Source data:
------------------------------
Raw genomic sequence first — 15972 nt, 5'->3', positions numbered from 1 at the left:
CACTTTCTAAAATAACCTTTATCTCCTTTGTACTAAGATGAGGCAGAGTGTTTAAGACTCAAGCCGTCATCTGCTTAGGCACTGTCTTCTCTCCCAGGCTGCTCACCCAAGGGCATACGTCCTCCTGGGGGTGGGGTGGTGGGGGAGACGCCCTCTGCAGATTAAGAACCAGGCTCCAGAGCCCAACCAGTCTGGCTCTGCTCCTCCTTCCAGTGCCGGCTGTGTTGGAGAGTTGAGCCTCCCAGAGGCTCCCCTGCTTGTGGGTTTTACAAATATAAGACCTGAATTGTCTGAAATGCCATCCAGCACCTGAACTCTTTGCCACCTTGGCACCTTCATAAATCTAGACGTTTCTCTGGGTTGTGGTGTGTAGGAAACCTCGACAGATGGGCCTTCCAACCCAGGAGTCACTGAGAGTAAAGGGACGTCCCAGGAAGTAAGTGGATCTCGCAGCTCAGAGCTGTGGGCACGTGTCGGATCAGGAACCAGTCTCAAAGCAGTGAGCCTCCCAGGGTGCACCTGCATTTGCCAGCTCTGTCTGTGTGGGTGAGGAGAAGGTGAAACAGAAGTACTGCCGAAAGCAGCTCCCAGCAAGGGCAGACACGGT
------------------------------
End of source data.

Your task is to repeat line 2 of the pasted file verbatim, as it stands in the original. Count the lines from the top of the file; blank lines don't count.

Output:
CACTTTCTAAAATAACCTTTATCTCCTTTGTACTAAGATGAGGCAGAGTGTTTAAGACTCAAGCCGTCATCTGCTTAGGCACTGTCTTCTCTCCCAGGCTGCTCACCCAAGGGCATACGTCCTCCTGGGGGTGGGGTGGTGGGGGAGACGCCCTCTGCAGATTAAGAACCAGGCTCCAGAGCCCAACCAGTCTGGCTCTGCTCCTCCTTCCAGTGCCGGCTGTGTTGGAGAGTTGAGCCTCCCAGAGGCTCCCCTGCTTGTGGGTTTTACAAATATAAGACCTGAATTGTCTGAAATGCCATCCAGCACCTGAACTCTTTGCCACCTTGGCACCTTCATAAATCTAGACGTTTCTCTGGGTTGTGGTGTGTAGGAAACCTCGACAGATGGGCCTTCCAACCCAGGAGTCACTGAGAGTAAAGGGACGTCCCAGGAAGTAAGTGGATCTCGCAGCTCAGAGCTGTGGGCACGTGTCGGATCAGGAACCAGTCTCAAAGCAGTGAGCCTCCCAGGGTGCACCTGCATTTGCCAGCTCTGTCTGTGTGGGTGAGGAGAAGGTGAAACAGAAGTACTGCCGAAAGCAGCTCCCAGCAAGGGCAGACACGGT